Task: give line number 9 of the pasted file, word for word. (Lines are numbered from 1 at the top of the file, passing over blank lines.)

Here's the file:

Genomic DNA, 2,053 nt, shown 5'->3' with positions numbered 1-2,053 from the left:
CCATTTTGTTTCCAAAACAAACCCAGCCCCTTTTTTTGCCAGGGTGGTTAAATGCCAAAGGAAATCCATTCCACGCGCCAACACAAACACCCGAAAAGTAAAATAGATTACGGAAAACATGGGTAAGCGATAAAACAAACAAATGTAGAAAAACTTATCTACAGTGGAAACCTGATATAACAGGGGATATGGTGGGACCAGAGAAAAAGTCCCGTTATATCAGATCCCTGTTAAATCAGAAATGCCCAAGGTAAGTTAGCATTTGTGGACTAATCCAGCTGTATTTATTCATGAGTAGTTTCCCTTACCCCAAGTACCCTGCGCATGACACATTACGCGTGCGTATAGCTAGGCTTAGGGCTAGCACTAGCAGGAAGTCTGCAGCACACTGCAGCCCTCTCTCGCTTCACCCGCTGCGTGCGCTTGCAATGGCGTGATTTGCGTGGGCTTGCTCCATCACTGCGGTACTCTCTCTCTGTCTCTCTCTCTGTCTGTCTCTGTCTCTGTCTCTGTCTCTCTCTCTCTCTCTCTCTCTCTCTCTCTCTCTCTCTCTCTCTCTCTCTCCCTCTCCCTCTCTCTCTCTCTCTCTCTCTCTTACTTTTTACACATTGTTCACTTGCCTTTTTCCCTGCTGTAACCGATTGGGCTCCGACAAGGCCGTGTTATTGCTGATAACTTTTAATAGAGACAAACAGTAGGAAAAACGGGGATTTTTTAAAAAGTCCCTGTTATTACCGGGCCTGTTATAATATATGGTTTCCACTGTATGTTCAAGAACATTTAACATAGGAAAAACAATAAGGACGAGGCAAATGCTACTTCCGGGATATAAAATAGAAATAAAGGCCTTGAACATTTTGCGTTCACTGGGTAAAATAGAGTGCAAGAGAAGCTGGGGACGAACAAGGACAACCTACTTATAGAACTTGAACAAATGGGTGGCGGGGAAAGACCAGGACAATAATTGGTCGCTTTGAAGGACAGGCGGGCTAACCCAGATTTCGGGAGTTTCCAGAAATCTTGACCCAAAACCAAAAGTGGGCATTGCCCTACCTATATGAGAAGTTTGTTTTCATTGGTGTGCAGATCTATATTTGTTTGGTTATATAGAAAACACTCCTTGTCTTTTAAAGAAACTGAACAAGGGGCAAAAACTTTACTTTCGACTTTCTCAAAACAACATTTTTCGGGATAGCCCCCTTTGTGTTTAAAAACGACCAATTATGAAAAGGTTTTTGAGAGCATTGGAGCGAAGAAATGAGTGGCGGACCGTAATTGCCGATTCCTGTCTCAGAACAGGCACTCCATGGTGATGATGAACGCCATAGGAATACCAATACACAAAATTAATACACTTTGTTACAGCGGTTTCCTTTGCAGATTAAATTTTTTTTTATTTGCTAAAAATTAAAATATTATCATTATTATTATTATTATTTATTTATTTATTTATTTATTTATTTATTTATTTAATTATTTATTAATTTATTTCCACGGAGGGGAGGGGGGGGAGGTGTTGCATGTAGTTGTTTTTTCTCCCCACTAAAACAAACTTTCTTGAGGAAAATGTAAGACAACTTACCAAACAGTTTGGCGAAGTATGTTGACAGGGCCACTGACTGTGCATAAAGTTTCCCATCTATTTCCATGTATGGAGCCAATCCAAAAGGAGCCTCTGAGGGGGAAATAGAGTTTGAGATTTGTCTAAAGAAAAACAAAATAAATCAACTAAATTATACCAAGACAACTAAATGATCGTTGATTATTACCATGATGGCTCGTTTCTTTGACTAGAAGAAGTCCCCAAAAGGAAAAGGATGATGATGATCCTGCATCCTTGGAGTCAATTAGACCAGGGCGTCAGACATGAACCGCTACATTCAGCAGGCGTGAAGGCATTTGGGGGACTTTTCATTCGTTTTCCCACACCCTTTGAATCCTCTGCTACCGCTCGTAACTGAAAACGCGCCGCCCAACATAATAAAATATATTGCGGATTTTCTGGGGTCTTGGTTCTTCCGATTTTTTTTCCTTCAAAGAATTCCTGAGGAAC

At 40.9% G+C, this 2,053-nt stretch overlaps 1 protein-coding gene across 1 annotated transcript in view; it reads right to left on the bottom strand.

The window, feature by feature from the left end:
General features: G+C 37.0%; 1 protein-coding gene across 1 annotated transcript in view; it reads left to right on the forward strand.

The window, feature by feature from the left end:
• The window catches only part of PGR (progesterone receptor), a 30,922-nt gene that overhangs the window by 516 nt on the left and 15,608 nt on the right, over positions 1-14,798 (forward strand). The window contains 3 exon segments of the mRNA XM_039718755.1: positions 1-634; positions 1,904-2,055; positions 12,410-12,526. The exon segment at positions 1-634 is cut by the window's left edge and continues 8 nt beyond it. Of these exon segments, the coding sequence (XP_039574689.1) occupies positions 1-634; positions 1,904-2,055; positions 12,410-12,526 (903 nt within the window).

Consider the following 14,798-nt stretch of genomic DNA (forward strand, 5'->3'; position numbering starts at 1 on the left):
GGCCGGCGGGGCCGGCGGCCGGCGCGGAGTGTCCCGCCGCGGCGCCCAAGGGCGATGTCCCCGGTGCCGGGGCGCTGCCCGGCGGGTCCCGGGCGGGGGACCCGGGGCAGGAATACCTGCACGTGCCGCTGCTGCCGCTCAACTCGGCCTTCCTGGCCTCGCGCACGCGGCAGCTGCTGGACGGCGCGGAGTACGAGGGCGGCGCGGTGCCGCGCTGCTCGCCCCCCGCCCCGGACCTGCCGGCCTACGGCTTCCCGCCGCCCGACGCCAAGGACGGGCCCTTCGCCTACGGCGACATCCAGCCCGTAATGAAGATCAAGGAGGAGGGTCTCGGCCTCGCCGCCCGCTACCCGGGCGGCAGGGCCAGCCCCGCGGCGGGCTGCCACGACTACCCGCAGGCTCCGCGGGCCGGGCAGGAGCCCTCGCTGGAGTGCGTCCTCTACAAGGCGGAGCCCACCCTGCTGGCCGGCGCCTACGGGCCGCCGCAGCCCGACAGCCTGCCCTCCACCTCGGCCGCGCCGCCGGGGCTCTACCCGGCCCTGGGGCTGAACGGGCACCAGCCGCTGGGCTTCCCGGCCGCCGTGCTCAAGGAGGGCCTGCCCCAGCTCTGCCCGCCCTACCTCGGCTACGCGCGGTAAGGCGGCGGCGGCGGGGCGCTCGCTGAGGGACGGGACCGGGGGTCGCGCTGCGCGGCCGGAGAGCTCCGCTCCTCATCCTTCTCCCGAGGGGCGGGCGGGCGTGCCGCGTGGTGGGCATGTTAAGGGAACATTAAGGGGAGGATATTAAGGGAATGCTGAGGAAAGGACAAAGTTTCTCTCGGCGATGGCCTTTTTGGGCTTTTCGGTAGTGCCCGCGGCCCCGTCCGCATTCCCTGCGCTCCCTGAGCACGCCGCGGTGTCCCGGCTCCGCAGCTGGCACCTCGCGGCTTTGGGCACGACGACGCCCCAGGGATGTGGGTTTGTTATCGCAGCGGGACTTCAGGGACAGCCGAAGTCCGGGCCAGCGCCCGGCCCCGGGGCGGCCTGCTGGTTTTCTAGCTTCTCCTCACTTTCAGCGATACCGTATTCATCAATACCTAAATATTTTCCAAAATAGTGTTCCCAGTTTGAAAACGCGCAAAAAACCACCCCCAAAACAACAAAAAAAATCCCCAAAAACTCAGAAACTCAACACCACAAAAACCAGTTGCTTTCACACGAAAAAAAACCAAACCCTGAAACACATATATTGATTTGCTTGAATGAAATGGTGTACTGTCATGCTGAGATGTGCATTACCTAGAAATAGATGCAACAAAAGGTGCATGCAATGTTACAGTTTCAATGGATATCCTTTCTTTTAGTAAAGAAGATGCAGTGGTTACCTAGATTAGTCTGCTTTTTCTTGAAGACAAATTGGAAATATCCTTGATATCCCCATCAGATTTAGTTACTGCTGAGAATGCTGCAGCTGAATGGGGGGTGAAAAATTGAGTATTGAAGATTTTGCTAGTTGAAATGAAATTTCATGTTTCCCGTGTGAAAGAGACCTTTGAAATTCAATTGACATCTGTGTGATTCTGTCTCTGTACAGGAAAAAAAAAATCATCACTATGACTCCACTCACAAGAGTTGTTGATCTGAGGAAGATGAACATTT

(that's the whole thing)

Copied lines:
GGCCGGCGGGGCCGGCGGCCGGCGCGGAGTGTCCCGCCGCGGCGCCCAAGGGCGATGTCCCCGGTGCCGGGGCGCTGCCCGGCGGGTCCCGGGCGGGGGACCCGGGGCAGGAATACCTGCACGTGCCGCTGCTGCCGCTCAACTCGGCCTTCCTGGCCTCGCGCACGCGGCAGCTGCTGGACGGCGCGGAGTACGAGGGCGGCGCGGTGCCGCGCTGCTCGCCCCCCGCCCCGGACCTGCCGGCCTACGGCTTCCCGCCGCCCGACGCCAAGGACGGGCCCTTCGCCTACGGCGACATCCAGCCCGTAATGAAGATCAAGGAGGAGGGTCTCGGCCTCGCCGCCCGCTACCCGGGCGGCAGGGCCAGCCCCGCGGCGGGCTGCCACGACTACCCGCAGGCTCCGCGGGCCGGGCAGGAGCCCTCGCTGGAGTGCGTCCTCTACAAGGCGGAGCCCACCCTGCTGGCCGGCGCCTACGGGCCGCCGCAGCCCGACAGCCTGCCCTCCACCTCGGCCGCGCCGCCGGGGCTCTACCCGGCCCTGGGGCTGAACGGGCACCAGCCGCTGGGCTTCCCGGCCGCCGTGCTCAAGGAGGGCCTGCCCCAGCTCTGCCCGCCCTACCTCGGCTACGCGCGGTAAGGCGGCGGCGGCGGGGCGCTCGCTGAGGGACGGGACCGGGGGTCGCGCTGCGCGGCCGGAGAGCTCCGCTCCTCATCCTTCTCCCGAGGGGCGGGCGGGCGTGCCGCGTGGTGGGCATGTTAAGGGAACATTAAGGGGAGGATATTAAGGGAATGCTGAGGAAAGGACAAAGTTTCTCTCGGCGATGGCCTTTTTGGGCTTTTCGGTAGTGCCCGCGGCCCCGTCCGCATTCCCTGCGCTCCCTGAGCACGCCGCGGTGTCCCGGCTCCGCAGCTGGCACCTCGCGGCTTTGGGCACGACGACGCCCCAGGGATGTGGGTTTGTTATCGCAGCGGGACTTCAGGGACAGCCGAAGTCCGGGCCAGCGCCCGGCCCCGGGGCGGCCTGCTGGTTTTCTAGCTTCTCCTCACTTTCAGCGATACCGTATTCATCAATACCTAAATATTTTCCAAAATAGTGTTCCCAGTTTGAAAACGCGCAAAAAACCACCCCCAAAACAACAAAAAAAATCCCCAAAAACTCAGAAACTCAACACCACAAAAACCAGTTGCTTTCACACGAAAAAAAACCAAACCCTGAAACACATATATTGATTTGCTTGAATGAAATGGTGTACTGTCATGCTGAGATGTGCATTACCTAGAAATAGATGCAACAAAAGGTGCATGCAATGTTACAGTTTCAATGGATATCCTTTCTTTTAGTAAAGAAGATGCAGTGGTTACCTAGATTAGTCTGCTTTTTCTTGAAGACAAATTGGAAATATCCTTGATATCCCCATCAGATTTAGTTACTGCTGAGAATGCTGCAGCTGAATGGGGGGTGAAAAATTGAGTATTGAAGATTTTGCTAGTTGAAATGAAATTTCATGTTTCCCGTGTGAAAGAGACCTTTGAAATTCAATTGACATCTGTGTGATTCTGTCTCTGTACAGGAAAAAAAAAATCATCACTATGACTCCACTCACAAGAGTTGTTGATCTGAGGAAGATGAACATTT